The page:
In each vector rotation stage there is a crosswise

architecture in Fig. 2b can be used. Two 19-bit adders

at the left can be removed, since the x0 and y0 values are

fixed. The methodology is valid for any chosen input

vector. Here in this example, the coordinates x0 = 1/R

and y0 = 0 is chosen. That means that the output from

the first stage is y1 = x0 and x1 = x0 in the middle

respectively the lower adder row, as shown in (1).

To eliminate the second adder stage, the

architecture in Fig. 2c can be used. The removal of the

two 19-bit adders require two 19-bit MUXes, where the

input signals is pre-calculated as fixed coefficient

values as shown in (1). The gain will then be lower

power consumption and a shorter critical path since

there is no ripple in the MUXes.

In Fig. 2d, another adder stage is removed, the third

stage in the middle and lower adder row. Now, six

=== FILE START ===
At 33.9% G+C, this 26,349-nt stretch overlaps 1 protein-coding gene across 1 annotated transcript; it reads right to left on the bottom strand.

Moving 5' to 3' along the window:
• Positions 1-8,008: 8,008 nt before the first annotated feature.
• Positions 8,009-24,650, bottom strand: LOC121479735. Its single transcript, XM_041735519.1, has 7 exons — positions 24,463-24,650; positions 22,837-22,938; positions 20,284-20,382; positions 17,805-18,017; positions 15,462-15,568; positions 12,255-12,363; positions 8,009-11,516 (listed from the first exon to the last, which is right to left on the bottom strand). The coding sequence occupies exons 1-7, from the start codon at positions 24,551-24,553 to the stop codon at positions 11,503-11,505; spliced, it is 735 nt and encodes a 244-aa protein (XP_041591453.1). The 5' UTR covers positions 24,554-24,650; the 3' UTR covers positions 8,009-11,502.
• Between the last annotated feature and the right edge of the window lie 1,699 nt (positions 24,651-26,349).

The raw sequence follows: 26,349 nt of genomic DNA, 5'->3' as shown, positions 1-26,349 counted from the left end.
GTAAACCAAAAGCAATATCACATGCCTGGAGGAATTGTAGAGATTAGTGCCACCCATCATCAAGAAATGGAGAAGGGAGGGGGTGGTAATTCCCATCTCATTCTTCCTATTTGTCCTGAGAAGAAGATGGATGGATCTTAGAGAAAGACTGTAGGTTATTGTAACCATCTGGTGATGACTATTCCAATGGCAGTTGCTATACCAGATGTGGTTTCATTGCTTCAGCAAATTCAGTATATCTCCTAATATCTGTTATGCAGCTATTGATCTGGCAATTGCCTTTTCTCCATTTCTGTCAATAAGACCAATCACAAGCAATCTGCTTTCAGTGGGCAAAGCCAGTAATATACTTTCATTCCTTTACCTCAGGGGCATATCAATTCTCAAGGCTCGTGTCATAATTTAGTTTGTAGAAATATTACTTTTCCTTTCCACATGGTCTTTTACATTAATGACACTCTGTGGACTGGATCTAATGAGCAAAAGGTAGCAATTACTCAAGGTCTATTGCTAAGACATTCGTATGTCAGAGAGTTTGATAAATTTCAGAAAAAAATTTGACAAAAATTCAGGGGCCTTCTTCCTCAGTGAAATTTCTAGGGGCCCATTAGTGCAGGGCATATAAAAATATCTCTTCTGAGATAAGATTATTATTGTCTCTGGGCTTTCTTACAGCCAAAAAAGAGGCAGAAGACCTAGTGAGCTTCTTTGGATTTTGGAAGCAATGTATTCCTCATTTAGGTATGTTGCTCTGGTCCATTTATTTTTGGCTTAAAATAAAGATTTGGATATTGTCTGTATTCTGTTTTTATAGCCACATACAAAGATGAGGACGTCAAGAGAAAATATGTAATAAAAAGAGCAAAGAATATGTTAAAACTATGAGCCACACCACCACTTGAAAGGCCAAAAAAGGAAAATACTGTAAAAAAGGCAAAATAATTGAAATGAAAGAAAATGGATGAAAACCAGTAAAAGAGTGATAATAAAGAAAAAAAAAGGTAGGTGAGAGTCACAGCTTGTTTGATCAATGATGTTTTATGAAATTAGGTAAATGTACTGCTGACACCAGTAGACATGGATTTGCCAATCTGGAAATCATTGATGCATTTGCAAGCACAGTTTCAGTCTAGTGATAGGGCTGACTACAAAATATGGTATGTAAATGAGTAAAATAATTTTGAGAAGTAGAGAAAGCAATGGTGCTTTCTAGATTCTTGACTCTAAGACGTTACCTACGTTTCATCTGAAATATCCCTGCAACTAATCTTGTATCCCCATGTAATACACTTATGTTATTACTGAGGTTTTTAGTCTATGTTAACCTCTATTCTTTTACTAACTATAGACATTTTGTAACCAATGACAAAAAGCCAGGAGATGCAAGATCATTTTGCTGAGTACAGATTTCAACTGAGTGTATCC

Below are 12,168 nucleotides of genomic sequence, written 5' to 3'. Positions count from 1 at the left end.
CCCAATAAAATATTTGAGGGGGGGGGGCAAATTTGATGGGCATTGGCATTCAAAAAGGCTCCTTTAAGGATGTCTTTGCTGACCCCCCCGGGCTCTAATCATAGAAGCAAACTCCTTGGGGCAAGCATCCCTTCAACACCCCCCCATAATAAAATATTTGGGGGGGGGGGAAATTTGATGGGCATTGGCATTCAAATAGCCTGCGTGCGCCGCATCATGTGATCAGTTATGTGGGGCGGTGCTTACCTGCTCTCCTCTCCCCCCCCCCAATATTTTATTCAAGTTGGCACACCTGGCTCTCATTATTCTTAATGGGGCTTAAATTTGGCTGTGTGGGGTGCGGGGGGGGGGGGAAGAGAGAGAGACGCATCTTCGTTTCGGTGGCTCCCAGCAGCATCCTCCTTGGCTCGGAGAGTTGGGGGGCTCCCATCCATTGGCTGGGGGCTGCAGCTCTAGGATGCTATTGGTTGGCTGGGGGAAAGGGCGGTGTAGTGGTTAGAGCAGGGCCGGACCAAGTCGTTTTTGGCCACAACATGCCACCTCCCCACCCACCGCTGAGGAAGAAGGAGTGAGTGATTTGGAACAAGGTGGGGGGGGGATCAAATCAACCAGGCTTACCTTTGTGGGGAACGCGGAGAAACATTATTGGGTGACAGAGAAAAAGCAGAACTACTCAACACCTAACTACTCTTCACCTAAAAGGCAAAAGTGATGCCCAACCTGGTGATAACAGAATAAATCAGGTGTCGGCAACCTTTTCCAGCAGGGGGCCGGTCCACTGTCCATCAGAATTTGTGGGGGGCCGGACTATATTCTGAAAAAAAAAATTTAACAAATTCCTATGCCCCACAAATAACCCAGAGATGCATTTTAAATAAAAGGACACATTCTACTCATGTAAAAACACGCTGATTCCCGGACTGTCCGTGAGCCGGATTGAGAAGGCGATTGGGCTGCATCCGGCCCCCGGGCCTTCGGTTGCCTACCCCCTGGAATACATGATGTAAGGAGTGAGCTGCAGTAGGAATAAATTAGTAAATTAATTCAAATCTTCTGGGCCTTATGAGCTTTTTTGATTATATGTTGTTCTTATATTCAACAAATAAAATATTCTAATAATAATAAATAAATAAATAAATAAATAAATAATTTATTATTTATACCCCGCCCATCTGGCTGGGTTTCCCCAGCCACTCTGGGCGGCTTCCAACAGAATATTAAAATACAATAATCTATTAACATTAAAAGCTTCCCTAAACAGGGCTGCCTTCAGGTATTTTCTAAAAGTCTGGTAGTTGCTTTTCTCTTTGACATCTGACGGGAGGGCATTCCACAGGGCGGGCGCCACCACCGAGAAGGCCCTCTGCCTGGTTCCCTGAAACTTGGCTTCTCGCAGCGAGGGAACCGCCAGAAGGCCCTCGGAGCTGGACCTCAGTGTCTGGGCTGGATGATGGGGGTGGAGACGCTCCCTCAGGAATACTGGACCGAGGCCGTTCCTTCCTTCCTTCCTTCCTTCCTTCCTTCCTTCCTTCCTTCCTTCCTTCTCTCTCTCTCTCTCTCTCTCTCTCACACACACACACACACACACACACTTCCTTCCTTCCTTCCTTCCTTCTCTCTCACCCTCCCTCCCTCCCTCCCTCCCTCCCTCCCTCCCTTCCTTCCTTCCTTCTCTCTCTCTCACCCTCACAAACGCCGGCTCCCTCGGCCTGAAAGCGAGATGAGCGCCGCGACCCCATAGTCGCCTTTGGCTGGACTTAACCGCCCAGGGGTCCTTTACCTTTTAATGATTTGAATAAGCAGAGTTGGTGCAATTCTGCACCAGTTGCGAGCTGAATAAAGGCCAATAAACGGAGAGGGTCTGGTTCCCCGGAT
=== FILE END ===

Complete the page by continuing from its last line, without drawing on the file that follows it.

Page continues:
MUXes are needed to replace the adders and all of the

input signals are fixed as before, see (1). Note that the

two last indices of the input coefficients stand for the

sign-bit values d1 and d2.

The adder stage reduction from Fig. 2d can be

expanded to a reduction in the fourth stage, fifth stage,

and so on. The removal of the fourth stage will require

8+4+2 = 14 MUXes with a wordlength of 19 bits and

the elimination of five adder stages will require 30

MUXes. However, now the power consumption and

silicon area begin to increase but the delay, the critical

path, will be shorter. This paper stops with three

eliminated adder stages in the middle and lower adder

rows, but there is potential for more reductions.

Until now, the upper adder row has been left intact.

However, it is possible to eliminate adder stages in the